A legislative deal that would have let Tesla sell cars direct in Utah was rejected by the automaker because of a stipulation that it could not stock cars in state, and must ship them to individual buyers.

As such, efforts to strike a compromise over proposed legislation, HB384, were ceased by Rep. Kim Coleman, R-West Jordan who has tried to find a workaround to laws requiring manufacturers sell under third-party dealers.

The lawmaker made the news last July over H.B. 394 which nearly did not survive a committee vote before being rejected on the House floor with a vote of 32-41.

Last year also, Tesla had just built a $3 million showroom in Salt Lake City prior to permission to sell as it wished, but abandoned plans for a March grand opening.

SEE ALSO: Video – Tesla Says Encouraged To Spend $3M on New Utah Store; Then Forbidden To Open

The automaker did this, it was explained, because it was required to invest in state before applying for permissions.

With this week’s defeat by Utah’s House, Coleman said she would continue for the next several months researching and talking with stakeholders on how to amend the state’s franchise laws.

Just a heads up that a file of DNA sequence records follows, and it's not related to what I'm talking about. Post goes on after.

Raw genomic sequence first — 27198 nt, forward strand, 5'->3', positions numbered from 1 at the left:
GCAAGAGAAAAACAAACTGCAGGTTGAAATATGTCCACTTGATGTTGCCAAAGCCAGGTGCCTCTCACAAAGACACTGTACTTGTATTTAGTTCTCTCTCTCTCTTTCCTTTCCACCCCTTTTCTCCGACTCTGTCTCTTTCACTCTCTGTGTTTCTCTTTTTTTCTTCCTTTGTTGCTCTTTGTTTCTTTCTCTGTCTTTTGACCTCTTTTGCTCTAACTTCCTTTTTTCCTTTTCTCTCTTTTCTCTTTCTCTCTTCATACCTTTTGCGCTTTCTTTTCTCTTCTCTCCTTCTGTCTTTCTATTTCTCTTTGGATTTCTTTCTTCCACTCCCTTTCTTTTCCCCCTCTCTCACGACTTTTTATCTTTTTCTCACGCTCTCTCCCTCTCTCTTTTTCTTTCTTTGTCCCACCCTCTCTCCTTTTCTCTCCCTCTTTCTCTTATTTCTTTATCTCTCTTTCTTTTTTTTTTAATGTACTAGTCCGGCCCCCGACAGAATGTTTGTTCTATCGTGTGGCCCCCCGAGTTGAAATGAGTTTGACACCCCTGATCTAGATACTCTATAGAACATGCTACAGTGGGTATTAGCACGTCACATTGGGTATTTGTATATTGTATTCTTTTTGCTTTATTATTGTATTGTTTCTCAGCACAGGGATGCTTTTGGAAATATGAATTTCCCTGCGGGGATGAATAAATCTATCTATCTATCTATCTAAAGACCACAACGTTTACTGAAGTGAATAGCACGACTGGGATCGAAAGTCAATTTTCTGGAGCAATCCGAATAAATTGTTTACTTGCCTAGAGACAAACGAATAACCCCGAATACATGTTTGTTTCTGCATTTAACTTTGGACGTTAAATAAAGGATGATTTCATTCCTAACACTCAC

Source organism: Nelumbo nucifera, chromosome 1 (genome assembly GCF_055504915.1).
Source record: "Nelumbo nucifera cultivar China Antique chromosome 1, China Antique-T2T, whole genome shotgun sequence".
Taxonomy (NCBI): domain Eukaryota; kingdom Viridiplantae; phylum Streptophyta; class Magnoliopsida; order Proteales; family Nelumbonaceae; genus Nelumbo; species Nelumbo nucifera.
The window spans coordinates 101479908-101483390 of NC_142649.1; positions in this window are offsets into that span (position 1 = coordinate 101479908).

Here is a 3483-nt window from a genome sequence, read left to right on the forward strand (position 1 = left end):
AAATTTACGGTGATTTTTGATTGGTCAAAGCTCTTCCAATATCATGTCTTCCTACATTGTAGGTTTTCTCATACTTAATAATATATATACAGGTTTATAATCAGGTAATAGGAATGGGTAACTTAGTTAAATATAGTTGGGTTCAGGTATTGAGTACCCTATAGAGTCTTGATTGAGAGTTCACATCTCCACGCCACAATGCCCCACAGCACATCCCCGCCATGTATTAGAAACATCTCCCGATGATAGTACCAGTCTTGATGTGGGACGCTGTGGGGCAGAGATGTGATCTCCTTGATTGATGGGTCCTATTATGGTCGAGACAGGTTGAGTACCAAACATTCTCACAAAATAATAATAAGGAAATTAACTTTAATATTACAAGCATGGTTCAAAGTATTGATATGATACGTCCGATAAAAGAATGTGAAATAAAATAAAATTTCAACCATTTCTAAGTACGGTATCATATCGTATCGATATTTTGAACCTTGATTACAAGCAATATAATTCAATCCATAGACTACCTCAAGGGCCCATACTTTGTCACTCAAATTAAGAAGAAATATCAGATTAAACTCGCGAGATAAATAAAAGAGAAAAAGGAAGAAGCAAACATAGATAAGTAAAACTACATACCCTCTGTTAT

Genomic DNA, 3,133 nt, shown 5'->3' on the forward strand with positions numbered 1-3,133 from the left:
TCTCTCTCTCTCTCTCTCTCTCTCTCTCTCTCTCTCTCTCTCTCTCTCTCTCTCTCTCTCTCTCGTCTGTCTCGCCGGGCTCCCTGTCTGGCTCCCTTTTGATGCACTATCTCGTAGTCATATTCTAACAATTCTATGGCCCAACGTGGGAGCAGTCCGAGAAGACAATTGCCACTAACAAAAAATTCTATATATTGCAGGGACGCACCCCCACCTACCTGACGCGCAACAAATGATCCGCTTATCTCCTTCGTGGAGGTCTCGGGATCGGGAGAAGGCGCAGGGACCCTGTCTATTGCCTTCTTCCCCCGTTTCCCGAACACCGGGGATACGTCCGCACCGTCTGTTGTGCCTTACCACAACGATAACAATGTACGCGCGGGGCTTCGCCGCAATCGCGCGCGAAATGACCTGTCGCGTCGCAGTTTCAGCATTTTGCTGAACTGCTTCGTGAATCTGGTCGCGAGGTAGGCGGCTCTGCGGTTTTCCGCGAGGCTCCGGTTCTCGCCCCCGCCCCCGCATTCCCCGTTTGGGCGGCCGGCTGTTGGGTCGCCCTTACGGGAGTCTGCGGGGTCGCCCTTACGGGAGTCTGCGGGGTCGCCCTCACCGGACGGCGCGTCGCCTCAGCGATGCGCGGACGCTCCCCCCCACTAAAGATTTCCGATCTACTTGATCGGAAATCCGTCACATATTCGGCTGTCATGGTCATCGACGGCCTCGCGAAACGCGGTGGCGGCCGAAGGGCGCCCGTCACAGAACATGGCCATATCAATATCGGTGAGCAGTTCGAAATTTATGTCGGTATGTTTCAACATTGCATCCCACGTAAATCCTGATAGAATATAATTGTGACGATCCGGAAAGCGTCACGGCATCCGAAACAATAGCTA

“I believe this is the best bill we’ll ever get,” she said before quitting the fight for now. “Because we still do have problems in defining the scope and meaning of ‘sell,’ it’s a significant hang-up, and I’d like to study this — and really study this — in the interim.”

Todd Maron, Tesla’s corporate counsel said Tesla is not to blame for the inability to reach an agreement.

“I think the fundamental problem is, as Representative Coleman explained, people at the negotiating table wanted for us to not be able to sell cars in the state of Utah. They wanted to dictate the terms their competitors would be able to sell cars,” he said. “In that dynamic it’s very difficult to reach an agreement. At points we were very close to an agreement, but when pen got put to paper … there wasn’t a deal to be had that was good for consumers in the state of Utah.”

Tesla may be holding out for more also because it has a lawsuit challenging the Utah dealer law that is pending before the Utah Supreme Court.

Rep. Brad Wilson, R-Kaysville, who’d just come from the negotiating table after more than a year of attempting to carve an exception for Tesla and other automakers said he was somewhat frustrated.

“I’m a little frustrated that it has been characterized that Representative Coleman and the Legislature are trying to do something to harm Tesla when, in fact, when we started this journey over 15 months ago, it was just the opposite,” said Wilson.